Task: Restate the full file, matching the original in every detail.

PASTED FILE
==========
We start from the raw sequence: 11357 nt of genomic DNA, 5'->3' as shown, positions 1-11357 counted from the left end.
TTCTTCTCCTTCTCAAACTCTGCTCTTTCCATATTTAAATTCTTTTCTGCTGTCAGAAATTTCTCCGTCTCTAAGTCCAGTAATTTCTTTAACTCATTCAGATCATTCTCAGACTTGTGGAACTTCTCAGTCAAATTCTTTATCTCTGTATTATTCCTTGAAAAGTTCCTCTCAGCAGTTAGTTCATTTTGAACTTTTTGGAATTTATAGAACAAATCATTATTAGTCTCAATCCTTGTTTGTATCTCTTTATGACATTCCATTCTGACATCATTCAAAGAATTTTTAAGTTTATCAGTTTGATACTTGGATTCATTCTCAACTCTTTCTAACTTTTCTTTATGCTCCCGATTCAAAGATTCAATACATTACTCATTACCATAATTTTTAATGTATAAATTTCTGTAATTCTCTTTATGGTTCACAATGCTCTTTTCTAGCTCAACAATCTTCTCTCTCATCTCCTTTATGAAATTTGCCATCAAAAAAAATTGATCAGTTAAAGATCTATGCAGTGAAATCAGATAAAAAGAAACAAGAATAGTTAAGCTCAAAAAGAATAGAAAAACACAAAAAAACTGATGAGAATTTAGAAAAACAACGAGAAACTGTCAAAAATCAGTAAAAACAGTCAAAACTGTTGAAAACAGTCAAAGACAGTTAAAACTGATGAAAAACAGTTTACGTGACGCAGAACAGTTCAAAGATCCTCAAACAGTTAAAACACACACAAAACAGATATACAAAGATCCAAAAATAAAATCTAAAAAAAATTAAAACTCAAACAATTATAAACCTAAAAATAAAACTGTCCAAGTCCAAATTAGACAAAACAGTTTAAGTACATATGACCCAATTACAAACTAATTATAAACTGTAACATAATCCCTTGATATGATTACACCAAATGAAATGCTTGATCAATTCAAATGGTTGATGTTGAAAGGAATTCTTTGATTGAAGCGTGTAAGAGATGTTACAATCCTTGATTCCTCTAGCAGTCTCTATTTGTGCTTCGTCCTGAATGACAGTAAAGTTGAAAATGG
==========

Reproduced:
We start from the raw sequence: 11357 nt of genomic DNA, 5'->3' as shown, positions 1-11357 counted from the left end.
TTCTTCTCCTTCTCAAACTCTGCTCTTTCCATATTTAAATTCTTTTCTGCTGTCAGAAATTTCTCCGTCTCTAAGTCCAGTAATTTCTTTAACTCATTCAGATCATTCTCAGACTTGTGGAACTTCTCAGTCAAATTCTTTATCTCTGTATTATTCCTTGAAAAGTTCCTCTCAGCAGTTAGTTCATTTTGAACTTTTTGGAATTTATAGAACAAATCATTATTAGTCTCAATCCTTGTTTGTATCTCTTTATGACATTCCATTCTGACATCATTCAAAGAATTTTTAAGTTTATCAGTTTGATACTTGGATTCATTCTCAACTCTTTCTAACTTTTCTTTATGCTCCCGATTCAAAGATTCAATACATTACTCATTACCATAATTTTTAATGTATAAATTTCTGTAATTCTCTTTATGGTTCACAATGCTCTTTTCTAGCTCAACAATCTTCTCTCTCATCTCCTTTATGAAATTTGCCATCAAAAAAAATTGATCAGTTAAAGATCTATGCAGTGAAATCAGATAAAAAGAAACAAGAATAGTTAAGCTCAAAAAGAATAGAAAAACACAAAAAAACTGATGAGAATTTAGAAAAACAACGAGAAACTGTCAAAAATCAGTAAAAACAGTCAAAACTGTTGAAAACAGTCAAAGACAGTTAAAACTGATGAAAAACAGTTTACGTGACGCAGAACAGTTCAAAGATCCTCAAACAGTTAAAACACACACAAAACAGATATACAAAGATCCAAAAATAAAATCTAAAAAAAATTAAAACTCAAACAATTATAAACCTAAAAATAAAACTGTCCAAGTCCAAATTAGACAAAACAGTTTAAGTACATATGACCCAATTACAAACTAATTATAAACTGTAACATAATCCCTTGATATGATTACACCAAATGAAATGCTTGATCAATTCAAATGGTTGATGTTGAAAGGAATTCTTTGATTGAAGCGTGTAAGAGATGTTACAATCCTTGATTCCTCTAGCAGTCTCTATTTGTGCTTCGTCCTGAATGACAGTAAAGTTGAAAATGG